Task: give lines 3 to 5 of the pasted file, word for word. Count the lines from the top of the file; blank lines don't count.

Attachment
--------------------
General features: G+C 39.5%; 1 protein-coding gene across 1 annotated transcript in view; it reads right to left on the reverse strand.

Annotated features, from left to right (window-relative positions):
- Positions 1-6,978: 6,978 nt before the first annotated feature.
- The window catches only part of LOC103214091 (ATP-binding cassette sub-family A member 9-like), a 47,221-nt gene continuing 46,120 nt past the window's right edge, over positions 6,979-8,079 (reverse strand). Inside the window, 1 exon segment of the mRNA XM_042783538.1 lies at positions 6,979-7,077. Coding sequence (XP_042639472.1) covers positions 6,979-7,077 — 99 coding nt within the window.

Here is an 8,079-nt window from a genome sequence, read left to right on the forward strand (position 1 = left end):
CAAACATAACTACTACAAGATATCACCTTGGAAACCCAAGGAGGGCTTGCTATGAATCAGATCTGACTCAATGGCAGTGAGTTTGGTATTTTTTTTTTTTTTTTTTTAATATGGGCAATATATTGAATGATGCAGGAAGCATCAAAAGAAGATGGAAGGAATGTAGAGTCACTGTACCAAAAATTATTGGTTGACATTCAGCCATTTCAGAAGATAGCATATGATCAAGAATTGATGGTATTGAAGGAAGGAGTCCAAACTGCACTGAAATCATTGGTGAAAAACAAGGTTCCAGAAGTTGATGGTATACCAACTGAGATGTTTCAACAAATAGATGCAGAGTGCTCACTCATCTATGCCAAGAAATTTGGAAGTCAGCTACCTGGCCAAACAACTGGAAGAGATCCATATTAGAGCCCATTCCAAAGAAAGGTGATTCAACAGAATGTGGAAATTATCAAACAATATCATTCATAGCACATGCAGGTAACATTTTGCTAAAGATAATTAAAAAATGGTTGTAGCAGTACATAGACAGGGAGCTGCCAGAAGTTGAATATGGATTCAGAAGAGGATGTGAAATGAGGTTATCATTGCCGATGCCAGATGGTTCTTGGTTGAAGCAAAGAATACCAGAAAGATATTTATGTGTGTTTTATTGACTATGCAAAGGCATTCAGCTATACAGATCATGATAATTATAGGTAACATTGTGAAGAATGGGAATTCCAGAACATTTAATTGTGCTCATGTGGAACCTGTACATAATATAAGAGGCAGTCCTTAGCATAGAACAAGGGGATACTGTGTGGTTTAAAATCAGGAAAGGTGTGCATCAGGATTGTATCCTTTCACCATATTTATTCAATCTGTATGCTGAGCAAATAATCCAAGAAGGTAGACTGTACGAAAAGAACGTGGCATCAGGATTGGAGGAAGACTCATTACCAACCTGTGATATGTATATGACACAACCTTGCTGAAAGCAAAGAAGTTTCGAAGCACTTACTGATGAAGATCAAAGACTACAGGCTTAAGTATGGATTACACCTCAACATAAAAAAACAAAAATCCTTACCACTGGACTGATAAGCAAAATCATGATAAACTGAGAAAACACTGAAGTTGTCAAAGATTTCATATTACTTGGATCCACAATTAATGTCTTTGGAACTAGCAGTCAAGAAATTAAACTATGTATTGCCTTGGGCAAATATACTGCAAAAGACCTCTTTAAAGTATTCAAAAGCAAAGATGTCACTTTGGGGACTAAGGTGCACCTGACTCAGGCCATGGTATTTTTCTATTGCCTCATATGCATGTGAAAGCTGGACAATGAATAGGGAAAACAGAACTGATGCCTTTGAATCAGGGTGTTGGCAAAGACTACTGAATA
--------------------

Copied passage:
- Positions 1-6,978: 6,978 nt before the first annotated feature.
- The window catches only part of LOC103214091 (ATP-binding cassette sub-family A member 9-like), a 47,221-nt gene continuing 46,120 nt past the window's right edge, over positions 6,979-8,079 (reverse strand). Inside the window, 1 exon segment of the mRNA XM_042783538.1 lies at positions 6,979-7,077. Coding sequence (XP_042639472.1) covers positions 6,979-7,077 — 99 coding nt within the window.

Here is an 8,079-nt window from a genome sequence, read left to right on the forward strand (position 1 = left end):